A DRIVER who failed to report a minor collision with a 12-year-old in Alloa will have to pass an advanced driving course to see his taxi license granted.

John Stein Gold McDonald appeared for a hearing at Clackmannanshire Council's Regulatory Committee last Thursday, September 23, applying for a taxi drivers license.

The application went in front of a panel of councillors as he declared a road traffic conviction.

According to a Police Scotland sergeant, Mr McDonald failed to report an accident which took place at around 3.45pm on Tuesday, October 8, in 2019 on Alloa's Broad Street.

The virtual meeting heard it involved a taxi driven by the applicant, who had since retired but told the committee was looking to return to work, and a 12-year-old female who walked across the road.

The sergeant said: “The applicant stopped and was described as shouting abuse at the female that he had struck, stating that she should not have been on her phone, crossing the road.

“The female subsequently denied this was the case.

“The applicant then left the area without leaving his details and did not subsequently report the matter to the police.”

The 12-year-old, who “suffered very minor bruising to her leg”, informed her parents and police was notified.

Mr McDonald was later traced and charged for failing to report the collision before being fined £170 and having his drivers license endorsed.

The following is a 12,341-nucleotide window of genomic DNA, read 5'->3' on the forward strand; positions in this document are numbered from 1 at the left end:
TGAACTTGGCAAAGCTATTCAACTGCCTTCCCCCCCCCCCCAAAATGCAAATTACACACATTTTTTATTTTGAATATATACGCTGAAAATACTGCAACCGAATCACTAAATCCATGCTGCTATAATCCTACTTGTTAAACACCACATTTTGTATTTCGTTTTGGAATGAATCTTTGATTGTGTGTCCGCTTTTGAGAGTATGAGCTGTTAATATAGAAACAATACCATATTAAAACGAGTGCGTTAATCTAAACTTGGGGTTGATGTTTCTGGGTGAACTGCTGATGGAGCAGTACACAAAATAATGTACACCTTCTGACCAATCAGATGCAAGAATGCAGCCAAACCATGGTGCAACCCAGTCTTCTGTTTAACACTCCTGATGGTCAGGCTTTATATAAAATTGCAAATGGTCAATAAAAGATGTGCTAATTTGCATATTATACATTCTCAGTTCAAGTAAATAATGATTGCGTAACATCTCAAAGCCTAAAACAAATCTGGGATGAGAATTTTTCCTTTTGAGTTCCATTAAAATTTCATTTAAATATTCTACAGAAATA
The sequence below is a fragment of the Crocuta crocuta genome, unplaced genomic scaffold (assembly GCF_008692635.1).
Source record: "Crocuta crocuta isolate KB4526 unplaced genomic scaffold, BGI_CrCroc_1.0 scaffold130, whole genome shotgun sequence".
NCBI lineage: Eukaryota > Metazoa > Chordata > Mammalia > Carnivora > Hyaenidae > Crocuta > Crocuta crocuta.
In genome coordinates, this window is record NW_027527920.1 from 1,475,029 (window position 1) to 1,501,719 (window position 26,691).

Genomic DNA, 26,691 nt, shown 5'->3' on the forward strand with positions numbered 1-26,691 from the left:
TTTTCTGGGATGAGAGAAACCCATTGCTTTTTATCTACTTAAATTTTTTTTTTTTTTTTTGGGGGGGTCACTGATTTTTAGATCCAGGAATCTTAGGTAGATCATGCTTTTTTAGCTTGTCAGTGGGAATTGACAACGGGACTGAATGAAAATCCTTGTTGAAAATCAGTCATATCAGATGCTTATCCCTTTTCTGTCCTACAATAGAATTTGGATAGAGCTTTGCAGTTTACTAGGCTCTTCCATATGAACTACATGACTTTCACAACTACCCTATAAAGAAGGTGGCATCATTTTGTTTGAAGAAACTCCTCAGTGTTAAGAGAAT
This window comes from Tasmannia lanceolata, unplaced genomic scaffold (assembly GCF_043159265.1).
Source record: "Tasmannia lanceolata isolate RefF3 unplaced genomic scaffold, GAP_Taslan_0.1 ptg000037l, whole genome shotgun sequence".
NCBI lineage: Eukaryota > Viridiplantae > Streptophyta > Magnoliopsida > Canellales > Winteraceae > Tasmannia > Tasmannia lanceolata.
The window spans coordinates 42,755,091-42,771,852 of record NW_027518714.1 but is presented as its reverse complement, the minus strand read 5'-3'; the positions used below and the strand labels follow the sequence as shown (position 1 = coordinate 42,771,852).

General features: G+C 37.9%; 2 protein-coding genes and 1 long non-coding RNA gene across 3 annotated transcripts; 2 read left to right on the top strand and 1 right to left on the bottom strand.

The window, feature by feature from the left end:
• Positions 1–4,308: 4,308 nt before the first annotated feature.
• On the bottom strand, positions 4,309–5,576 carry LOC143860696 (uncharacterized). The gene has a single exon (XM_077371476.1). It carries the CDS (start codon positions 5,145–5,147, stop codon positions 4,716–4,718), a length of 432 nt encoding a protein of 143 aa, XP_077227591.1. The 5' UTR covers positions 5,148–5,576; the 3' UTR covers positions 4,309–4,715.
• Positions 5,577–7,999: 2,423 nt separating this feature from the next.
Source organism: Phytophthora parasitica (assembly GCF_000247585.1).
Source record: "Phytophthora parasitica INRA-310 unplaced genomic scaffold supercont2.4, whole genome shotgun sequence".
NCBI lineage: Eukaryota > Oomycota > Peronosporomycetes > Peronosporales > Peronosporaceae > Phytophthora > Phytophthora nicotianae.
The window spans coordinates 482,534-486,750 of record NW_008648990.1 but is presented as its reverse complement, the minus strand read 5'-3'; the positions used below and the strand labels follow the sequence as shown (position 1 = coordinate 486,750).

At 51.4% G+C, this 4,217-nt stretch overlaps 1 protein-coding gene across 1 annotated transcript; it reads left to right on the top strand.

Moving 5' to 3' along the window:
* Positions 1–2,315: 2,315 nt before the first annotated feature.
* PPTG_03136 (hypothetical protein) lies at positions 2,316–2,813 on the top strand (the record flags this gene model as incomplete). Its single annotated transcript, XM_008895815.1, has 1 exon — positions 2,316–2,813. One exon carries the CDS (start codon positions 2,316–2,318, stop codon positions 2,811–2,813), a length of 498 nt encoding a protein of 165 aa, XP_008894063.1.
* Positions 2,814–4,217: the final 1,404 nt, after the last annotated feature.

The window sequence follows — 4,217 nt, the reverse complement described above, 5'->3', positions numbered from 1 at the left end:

“On the day it happened the lassie did come out between a car and with her phone in her hand”, he explained to the committee.

“I did stop; I got out the car, what I did say – I didn't swear at her or anything like that – I just raised [my voice]: 'You are a stupid lassie, with your phone in your hand pay attention, you could have got killed'.”

He told the meeting the girl said sorry and walked away but he was asked to make a statement to police a week later, when he said she appeared uninjured.

Mr McDonald added: “It's a first I've ever had that kind of thing, I hadn't even known that offence actually occurred, I didn't even know it actually existed and I've been driving now for about 44 years and that's the first it ever happened.”

Cllr Kenny Earle pressed the driver on the claim he was unaware he had to report a road traffic collision.

Mr McDonald responded: “When she walked away, I thought there was nothing to say and I just went away.”

Following a private debate, councillors agreed to grant Mr McDonald's license on the condition he first completes an advanced driving course.

Councillor Chris Dixon said: “This has been difficult for all of us and I'm not going to hide the fact that members have got concerns about this applicant and whether they are a fit and proper person to drive a taxi.

“However, I would move that the license be granted – however – the license would not take effect until the applicant has completed the advanced driving course.”

Cllr Martha Benny signalled she was against granting the application.